Toyota’s Sienta is a small car with a big role to fill — especially for parents who would rather feed their kids than a bank
SINGAPORE — You might be wondering why you’re reading a Toyota Sienta review here only now. The car has been around for ages, after all, and has become all but ubiquitous on Singapore roads.
But it’s only last month that the Sienta was launched here by Borneo Motors, becoming an official Toyota offering in the process.
Two versions are on sale, with a Sienta Standard going for $109,888 with COE and this, the Elegance version for $6,000 more. Both have a 1.5-litre engine with a Continuously Variable Transmission, and differ slightly in equipment levels. More on that later.
For now, to grasp the essence of this car it helps to understand its name — a portmanteau of the Spanish word for seven (“siete”) and “entertainment”. The suggestion is that a Sienta, therefore, is an entertaining seven-seater.
Sure enough there’s a palpable sense of fun to the car. MPVs (Multi Purpose Vehicles) can be boxy and slab-sided, but the Sienta has elegant curves and playful styling features. The windscreen pillars are black, which makes the roof appear to float above the body, and the front bumper reaches toward the headlights to striking effect; the first time I saw one in white, I thought a storm-trooper from Star Wars had just produced a lovechild with an Alphard.
When you clamber aboard the Elegance model, the little TFT screen between the instruments greets you with a “Good morning”, “Hello” or “Good evening”, depending. Apparently if you let it know when you were born, it’ll wish you a happy birthday, too.
The inside of the Sienta is fairly pared down in terms of its styling, but there’s an optional “Fromage” trim — basically the white plastics in our test car — to brighten up the place.
But the Sienta’s plainness inside is down to the fact that it is, on a per-head basis, the cheapest Toyota on the market. It’s actually one of the most affordable seven-seaters around, from any carmaker.
In some places, that shows. The cabin materials are of passable quality, for example, while the steering wheel buttons (for the sound system and the driving info displays) are unlit, so they disappear when it’s dark.
But it’s not nasty inside by any means, with things like strips of dashboard trim in satin chrome effect to class up things, and a long list of equipment in the Elegance pack. That includes things like GPS navigation, bigger wheels (16-inch instead of 15), stability control, auto air-con, LED lamps, electric folding mirrors, keyless entry and engine starting, and power doors for both sides of the car.
That’s plenty for six grand, and is probably why nearly all Sienta customers so far have chosen the Elegance model.
But while the Sienta doesn’t look cheap, it sometimes sounds it. The noise insulation fails to cover up the engine’s boisterous voice.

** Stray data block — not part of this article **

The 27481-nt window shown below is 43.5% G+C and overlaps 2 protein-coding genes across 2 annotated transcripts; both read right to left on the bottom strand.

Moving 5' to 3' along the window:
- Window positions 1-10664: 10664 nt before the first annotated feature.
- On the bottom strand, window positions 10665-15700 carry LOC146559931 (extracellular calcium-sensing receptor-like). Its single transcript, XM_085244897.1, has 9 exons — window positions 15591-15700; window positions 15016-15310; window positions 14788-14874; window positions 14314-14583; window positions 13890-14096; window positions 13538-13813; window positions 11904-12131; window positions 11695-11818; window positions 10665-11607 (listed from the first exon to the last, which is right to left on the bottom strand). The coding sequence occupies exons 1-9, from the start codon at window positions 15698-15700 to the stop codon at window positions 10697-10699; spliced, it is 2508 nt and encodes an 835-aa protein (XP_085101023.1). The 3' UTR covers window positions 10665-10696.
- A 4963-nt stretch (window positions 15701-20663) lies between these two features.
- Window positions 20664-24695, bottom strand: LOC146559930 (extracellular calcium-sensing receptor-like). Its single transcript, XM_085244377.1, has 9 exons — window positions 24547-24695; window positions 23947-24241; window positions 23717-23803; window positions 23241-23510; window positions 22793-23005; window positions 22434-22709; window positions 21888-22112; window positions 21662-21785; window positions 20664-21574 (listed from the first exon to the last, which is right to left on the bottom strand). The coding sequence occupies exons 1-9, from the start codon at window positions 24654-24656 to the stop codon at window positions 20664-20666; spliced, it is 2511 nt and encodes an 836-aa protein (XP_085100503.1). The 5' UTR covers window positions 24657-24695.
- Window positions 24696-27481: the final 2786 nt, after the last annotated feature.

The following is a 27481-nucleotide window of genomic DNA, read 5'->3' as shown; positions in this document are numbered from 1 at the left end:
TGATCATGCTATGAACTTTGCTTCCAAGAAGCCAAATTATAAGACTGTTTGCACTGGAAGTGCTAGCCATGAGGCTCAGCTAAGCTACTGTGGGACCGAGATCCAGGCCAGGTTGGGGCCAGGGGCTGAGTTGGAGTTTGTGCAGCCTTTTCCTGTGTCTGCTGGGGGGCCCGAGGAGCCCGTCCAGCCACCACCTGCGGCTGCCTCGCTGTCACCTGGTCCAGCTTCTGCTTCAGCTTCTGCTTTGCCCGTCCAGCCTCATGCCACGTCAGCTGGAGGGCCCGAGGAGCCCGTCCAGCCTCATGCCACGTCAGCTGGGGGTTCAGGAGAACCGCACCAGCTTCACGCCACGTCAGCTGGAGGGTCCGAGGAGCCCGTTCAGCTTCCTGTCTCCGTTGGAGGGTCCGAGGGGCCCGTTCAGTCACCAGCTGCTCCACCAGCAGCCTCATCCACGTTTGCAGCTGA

The suspension feels fairly rudimentary, too, passing road irregularities along into the cabin pretty noticeably.
And it’s no more than serviceable to drive. The turning circle is small enough to make U-turns and parking painless, but excess body roll and the loud engine are enough to put you off any spirited driving.
Yet, it makes far more sense to play to the Sienta’s strengths. One of these is its fuel economy. If you’re light-footed enough or willing to be guided along by the display’s Eco driving prompts, you’ll get better than decent fuel consumption. 6.2L/100km is the claim, but we got about 7L/100km, which is pretty close.
You buy an MPV for space and versatility mostly, and there the Sienta doesn’t fall down. Adults can fit in the back, thanks to the car’s tall roof and squared-off tail, and manipulating the seats is a cinch. Most of it can be done one-handed, and you can transform the Toyota from seven-seater to a cargo hauler with a flat floor in barely a minute.
Even with seven people on board, there’s still a bit of room in the boot for small luggage or a week’s groceries.
The middle row seats are better for two people than three, but at least you get proper three-point seatbelts for everyone back there. Crucially, the version sold by Borneo has an air-con blower in the back. Like the engine, it’s not quiet, but it’s effective.
You can tilt and slide the second row chairs, which lets you divvy up the amount of room accordingly, but overall it’s remarkable how much space the Sienta makes available — the car is actually shorter and a bit narrower than Toyota’s Vios.
Of course, it’s always nice to have space, and a bigger MPV would offer more cabin room than the Sienta, but that has to be balanced with your budget. The Sienta works well as a car for people who do need seven seats but can’t (or won’t) stretch to something pricier. There are family men who would prefer to spend money on feeding mouths than on feeding a bank, after all.
By Singapore standards it’s a cheap car yet it manages to stay cheerful, with enough features to make it feel modern. There’s little flair to be had from the driving experience, but there’s some whimsy to the styling.
Judging from its maker’s track record it should give years of faithful service, too.
If that sounds more like a description of an appliance than a car, that’s because the Sienta feels like it was created to function like one. And if you’re going to buy an appliance to fill an important role in family life, you should get one from a trusted brand.
NEED TO KNOW Toyota Sienta Elegance
Engine 1,496cc, 16V in-line four
Power 105hp at 6,000rpm
Torque 140Nm at 4,200rpm
Gearbox Continuously Variable Transmission
Top Speed 165km/h
0-100km/h 12.8 seconds
Fuel efficiency 6.2L/100km
Price $115,888 with COE